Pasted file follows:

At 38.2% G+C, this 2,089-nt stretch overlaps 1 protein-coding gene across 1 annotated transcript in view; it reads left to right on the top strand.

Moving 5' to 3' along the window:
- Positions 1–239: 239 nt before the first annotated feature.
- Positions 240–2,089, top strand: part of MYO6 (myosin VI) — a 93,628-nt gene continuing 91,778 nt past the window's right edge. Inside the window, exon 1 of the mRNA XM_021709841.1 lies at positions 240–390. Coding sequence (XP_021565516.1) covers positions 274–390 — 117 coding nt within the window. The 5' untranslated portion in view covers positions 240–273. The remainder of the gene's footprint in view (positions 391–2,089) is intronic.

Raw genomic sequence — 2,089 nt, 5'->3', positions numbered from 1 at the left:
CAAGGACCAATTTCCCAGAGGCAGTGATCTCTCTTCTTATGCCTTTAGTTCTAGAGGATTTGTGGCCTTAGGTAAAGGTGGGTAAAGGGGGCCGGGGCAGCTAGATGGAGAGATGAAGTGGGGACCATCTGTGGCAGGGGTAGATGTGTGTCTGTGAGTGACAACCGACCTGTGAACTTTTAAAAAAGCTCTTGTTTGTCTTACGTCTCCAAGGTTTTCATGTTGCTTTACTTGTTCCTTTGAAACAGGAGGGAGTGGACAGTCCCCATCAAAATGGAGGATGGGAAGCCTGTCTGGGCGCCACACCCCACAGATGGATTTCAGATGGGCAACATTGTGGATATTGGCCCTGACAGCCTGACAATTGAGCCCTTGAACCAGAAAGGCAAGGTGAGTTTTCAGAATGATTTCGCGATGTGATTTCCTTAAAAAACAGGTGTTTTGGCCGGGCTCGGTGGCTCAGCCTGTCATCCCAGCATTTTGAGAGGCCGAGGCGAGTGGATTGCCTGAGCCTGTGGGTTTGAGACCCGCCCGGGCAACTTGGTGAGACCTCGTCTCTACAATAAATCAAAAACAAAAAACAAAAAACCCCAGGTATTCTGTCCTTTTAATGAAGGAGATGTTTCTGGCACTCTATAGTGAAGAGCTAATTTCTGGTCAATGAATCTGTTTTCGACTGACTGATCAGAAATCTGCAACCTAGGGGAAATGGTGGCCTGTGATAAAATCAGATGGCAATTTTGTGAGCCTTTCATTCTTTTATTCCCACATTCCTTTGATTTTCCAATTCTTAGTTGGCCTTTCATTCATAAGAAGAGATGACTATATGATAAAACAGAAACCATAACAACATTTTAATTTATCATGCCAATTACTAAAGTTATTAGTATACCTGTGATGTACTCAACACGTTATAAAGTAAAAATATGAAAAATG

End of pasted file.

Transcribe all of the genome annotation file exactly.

At 38.2% G+C, this 2,089-nt stretch overlaps 1 protein-coding gene across 1 annotated transcript in view; it reads left to right on the top strand.

Moving 5' to 3' along the window:
- Positions 1–239: 239 nt before the first annotated feature.
- Positions 240–2,089, top strand: part of MYO6 (myosin VI) — a 93,628-nt gene continuing 91,778 nt past the window's right edge. Inside the window, exon 1 of the mRNA XM_021709841.1 lies at positions 240–390. Coding sequence (XP_021565516.1) covers positions 274–390 — 117 coding nt within the window. The 5' untranslated portion in view covers positions 240–273. The remainder of the gene's footprint in view (positions 391–2,089) is intronic.

Raw genomic sequence — 2,089 nt, 5'->3', positions numbered from 1 at the left:
CAAGGACCAATTTCCCAGAGGCAGTGATCTCTCTTCTTATGCCTTTAGTTCTAGAGGATTTGTGGCCTTAGGTAAAGGTGGGTAAAGGGGGCCGGGGCAGCTAGATGGAGAGATGAAGTGGGGACCATCTGTGGCAGGGGTAGATGTGTGTCTGTGAGTGACAACCGACCTGTGAACTTTTAAAAAAGCTCTTGTTTGTCTTACGTCTCCAAGGTTTTCATGTTGCTTTACTTGTTCCTTTGAAACAGGAGGGAGTGGACAGTCCCCATCAAAATGGAGGATGGGAAGCCTGTCTGGGCGCCACACCCCACAGATGGATTTCAGATGGGCAACATTGTGGATATTGGCCCTGACAGCCTGACAATTGAGCCCTTGAACCAGAAAGGCAAGGTGAGTTTTCAGAATGATTTCGCGATGTGATTTCCTTAAAAAACAGGTGTTTTGGCCGGGCTCGGTGGCTCAGCCTGTCATCCCAGCATTTTGAGAGGCCGAGGCGAGTGGATTGCCTGAGCCTGTGGGTTTGAGACCCGCCCGGGCAACTTGGTGAGACCTCGTCTCTACAATAAATCAAAAACAAAAAACAAAAAACCCCAGGTATTCTGTCCTTTTAATGAAGGAGATGTTTCTGGCACTCTATAGTGAAGAGCTAATTTCTGGTCAATGAATCTGTTTTCGACTGACTGATCAGAAATCTGCAACCTAGGGGAAATGGTGGCCTGTGATAAAATCAGATGGCAATTTTGTGAGCCTTTCATTCTTTTATTCCCACATTCCTTTGATTTTCCAATTCTTAGTTGGCCTTTCATTCATAAGAAGAGATGACTATATGATAAAACAGAAACCATAACAACATTTTAATTTATCATGCCAATTACTAAAGTTATTAGTATACCTGTGATGTACTCAACACGTTATAAAGTAAAAATATGAAAAATG